I like to let Hugh MacLeod's gapingvoid cartoons rattle around in my brain for a while before I decide if I like them or not. It's a fine line between pithy and banal, after all. This one is working for me:
Keeps my focus where it belongs, even when making custom software or mentoring the folks who are making the software. Forest and trees, don'tcha know.
Tuesday, June 12, 2007
Have you ever heard the career advice that you should consider doing some volunteer work in your field to gain experience? Sounds like a lovely plan, but how does someone without contacts find volunteer opportunities anyway? Or maybe you have the job you want, but you want to put your time and effort to a good cause, if only you could find one. If you're in Canada, MatchIT.com is just the ticket. Sign up, fill out a form, and get matched with needs from nonprofits. There's lots of folks looking to have their websites redone, or a registration system written, or their servers looked after. It's a chance to make a real difference, so please look into it if you have some time to spare.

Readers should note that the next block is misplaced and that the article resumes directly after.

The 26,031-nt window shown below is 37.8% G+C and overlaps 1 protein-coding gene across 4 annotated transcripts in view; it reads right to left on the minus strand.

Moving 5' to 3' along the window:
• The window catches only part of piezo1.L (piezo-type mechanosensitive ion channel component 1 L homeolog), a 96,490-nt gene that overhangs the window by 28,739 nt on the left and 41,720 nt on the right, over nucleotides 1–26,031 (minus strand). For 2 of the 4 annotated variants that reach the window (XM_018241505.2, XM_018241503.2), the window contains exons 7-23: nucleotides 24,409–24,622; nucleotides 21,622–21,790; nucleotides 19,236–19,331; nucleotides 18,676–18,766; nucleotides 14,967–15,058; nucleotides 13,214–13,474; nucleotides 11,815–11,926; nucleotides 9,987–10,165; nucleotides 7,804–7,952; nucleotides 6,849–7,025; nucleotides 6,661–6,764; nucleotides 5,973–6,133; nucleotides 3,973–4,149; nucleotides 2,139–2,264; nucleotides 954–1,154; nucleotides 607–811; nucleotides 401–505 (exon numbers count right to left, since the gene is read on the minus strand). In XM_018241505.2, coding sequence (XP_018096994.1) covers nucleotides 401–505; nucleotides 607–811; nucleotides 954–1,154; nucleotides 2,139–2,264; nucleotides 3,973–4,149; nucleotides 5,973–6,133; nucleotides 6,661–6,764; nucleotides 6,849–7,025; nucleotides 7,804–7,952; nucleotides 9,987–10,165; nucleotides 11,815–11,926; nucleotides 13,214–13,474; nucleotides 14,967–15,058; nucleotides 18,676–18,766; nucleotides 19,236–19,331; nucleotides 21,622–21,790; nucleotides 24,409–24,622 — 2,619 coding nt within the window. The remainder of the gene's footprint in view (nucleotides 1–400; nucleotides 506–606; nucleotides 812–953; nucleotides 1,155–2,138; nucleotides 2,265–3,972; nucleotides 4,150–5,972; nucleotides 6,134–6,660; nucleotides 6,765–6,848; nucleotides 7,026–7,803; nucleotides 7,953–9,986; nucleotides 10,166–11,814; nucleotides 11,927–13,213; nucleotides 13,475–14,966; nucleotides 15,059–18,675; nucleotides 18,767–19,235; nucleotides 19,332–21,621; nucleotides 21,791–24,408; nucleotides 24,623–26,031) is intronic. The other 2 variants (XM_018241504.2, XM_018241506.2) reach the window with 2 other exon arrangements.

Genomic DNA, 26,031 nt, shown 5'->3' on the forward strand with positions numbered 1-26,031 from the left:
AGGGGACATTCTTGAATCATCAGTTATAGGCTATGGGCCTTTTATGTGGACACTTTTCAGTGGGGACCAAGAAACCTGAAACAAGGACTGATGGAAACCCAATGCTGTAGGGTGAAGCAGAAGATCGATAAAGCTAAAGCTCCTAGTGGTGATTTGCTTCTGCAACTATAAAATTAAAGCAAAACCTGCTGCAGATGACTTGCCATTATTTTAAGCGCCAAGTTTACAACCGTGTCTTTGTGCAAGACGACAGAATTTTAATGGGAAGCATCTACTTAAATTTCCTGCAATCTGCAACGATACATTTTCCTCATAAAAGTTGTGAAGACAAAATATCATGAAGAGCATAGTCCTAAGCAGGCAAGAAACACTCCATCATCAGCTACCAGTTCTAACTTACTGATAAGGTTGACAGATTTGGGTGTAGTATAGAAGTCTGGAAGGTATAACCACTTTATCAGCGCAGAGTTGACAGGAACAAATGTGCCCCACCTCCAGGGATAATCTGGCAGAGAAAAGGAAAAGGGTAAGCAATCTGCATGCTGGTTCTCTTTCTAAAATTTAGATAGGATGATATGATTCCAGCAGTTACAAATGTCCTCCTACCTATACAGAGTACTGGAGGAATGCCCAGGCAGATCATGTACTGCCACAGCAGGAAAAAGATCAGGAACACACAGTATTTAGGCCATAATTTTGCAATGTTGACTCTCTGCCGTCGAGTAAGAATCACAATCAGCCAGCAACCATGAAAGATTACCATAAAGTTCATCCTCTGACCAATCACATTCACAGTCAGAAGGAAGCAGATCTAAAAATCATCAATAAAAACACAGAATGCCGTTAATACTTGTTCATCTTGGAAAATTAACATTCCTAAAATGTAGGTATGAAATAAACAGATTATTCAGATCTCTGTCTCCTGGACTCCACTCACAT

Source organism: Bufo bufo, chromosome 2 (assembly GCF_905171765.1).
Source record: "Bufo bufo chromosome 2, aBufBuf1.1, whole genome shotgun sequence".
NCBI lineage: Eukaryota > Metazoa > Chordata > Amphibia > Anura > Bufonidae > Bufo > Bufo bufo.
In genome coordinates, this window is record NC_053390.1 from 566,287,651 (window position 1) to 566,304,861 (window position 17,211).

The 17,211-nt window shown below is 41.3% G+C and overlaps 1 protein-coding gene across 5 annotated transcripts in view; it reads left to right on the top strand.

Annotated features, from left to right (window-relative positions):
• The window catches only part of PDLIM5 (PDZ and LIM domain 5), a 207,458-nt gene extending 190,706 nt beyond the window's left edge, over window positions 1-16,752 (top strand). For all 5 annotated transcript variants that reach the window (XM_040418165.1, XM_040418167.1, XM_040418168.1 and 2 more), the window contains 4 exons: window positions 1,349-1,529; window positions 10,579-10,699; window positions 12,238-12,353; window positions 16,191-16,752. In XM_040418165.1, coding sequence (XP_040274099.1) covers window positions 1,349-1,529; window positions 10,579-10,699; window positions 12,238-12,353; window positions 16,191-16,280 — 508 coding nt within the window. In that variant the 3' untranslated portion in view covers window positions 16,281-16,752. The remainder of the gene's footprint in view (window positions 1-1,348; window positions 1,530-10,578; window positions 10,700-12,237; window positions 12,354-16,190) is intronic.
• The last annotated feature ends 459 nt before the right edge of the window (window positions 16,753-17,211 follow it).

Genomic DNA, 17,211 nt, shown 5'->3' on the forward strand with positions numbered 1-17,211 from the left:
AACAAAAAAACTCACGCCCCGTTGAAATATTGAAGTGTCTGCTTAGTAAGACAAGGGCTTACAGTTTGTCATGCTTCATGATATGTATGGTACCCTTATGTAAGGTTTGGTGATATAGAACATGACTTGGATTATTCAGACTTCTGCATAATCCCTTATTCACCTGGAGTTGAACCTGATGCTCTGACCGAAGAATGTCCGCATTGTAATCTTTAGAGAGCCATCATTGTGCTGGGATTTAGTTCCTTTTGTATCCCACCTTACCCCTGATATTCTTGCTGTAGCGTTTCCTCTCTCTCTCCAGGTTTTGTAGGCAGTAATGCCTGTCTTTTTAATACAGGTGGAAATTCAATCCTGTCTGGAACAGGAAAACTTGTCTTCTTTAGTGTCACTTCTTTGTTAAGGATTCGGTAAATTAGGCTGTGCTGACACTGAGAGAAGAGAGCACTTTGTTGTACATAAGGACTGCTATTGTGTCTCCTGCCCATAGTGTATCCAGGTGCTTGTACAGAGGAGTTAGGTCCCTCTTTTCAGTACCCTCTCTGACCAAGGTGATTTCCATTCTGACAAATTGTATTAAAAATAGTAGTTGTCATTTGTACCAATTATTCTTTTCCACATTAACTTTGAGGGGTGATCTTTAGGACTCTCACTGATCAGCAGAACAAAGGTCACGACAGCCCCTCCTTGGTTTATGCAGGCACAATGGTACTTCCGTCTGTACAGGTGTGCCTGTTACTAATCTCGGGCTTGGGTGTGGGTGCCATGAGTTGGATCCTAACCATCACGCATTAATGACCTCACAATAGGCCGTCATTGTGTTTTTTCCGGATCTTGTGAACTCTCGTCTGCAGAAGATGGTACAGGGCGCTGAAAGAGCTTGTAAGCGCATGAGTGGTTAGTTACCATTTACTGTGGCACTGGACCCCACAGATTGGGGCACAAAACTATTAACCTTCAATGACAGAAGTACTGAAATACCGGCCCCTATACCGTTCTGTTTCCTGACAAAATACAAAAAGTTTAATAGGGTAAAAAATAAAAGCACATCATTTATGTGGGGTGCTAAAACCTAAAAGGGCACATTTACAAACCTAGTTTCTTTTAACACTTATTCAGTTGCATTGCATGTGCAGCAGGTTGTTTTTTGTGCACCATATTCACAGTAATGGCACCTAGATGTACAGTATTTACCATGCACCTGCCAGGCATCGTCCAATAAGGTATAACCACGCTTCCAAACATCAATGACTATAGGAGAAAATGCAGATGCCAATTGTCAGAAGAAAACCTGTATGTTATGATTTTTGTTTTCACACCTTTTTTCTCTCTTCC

Monday, June 11, 2007
Recently I had some major issues with a VPC somebody prepared for me. It came from a DVD and I just could not get it to run on Vista, though it ran great on XP. I was fairly sure that it would run OK if I could just launch VPC elevated and then open the .vmc file, but when I launched VPC (elevated or not) the only evidence of its existence was a taskbar entry (there was no window to be seen) and even that disappeared if I right-clicked on it.